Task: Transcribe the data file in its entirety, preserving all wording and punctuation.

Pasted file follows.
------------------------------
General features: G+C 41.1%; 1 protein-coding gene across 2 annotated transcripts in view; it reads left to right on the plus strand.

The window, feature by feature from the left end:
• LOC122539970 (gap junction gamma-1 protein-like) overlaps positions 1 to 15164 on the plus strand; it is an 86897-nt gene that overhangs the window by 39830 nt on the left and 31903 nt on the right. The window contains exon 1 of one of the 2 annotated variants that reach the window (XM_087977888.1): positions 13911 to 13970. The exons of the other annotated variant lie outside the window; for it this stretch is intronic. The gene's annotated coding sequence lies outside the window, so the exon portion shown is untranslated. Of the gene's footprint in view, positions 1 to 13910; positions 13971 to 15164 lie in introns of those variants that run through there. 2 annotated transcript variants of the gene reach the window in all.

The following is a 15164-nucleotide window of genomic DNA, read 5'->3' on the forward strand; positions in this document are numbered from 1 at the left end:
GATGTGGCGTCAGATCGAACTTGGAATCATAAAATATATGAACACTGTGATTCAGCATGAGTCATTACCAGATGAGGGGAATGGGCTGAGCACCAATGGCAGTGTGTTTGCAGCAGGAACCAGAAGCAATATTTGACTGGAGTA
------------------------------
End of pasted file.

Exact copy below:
General features: G+C 41.1%; 1 protein-coding gene across 2 annotated transcripts in view; it reads left to right on the plus strand.

The window, feature by feature from the left end:
• LOC122539970 (gap junction gamma-1 protein-like) overlaps positions 1 to 15164 on the plus strand; it is an 86897-nt gene that overhangs the window by 39830 nt on the left and 31903 nt on the right. The window contains exon 1 of one of the 2 annotated variants that reach the window (XM_087977888.1): positions 13911 to 13970. The exons of the other annotated variant lie outside the window; for it this stretch is intronic. The gene's annotated coding sequence lies outside the window, so the exon portion shown is untranslated. Of the gene's footprint in view, positions 1 to 13910; positions 13971 to 15164 lie in introns of those variants that run through there. 2 annotated transcript variants of the gene reach the window in all.

The following is a 15164-nucleotide window of genomic DNA, read 5'->3' on the forward strand; positions in this document are numbered from 1 at the left end:
GATGTGGCGTCAGATCGAACTTGGAATCATAAAATATATGAACACTGTGATTCAGCATGAGTCATTACCAGATGAGGGGAATGGGCTGAGCACCAATGGCAGTGTGTTTGCAGCAGGAACCAGAAGCAATATTTGACTGGAGTA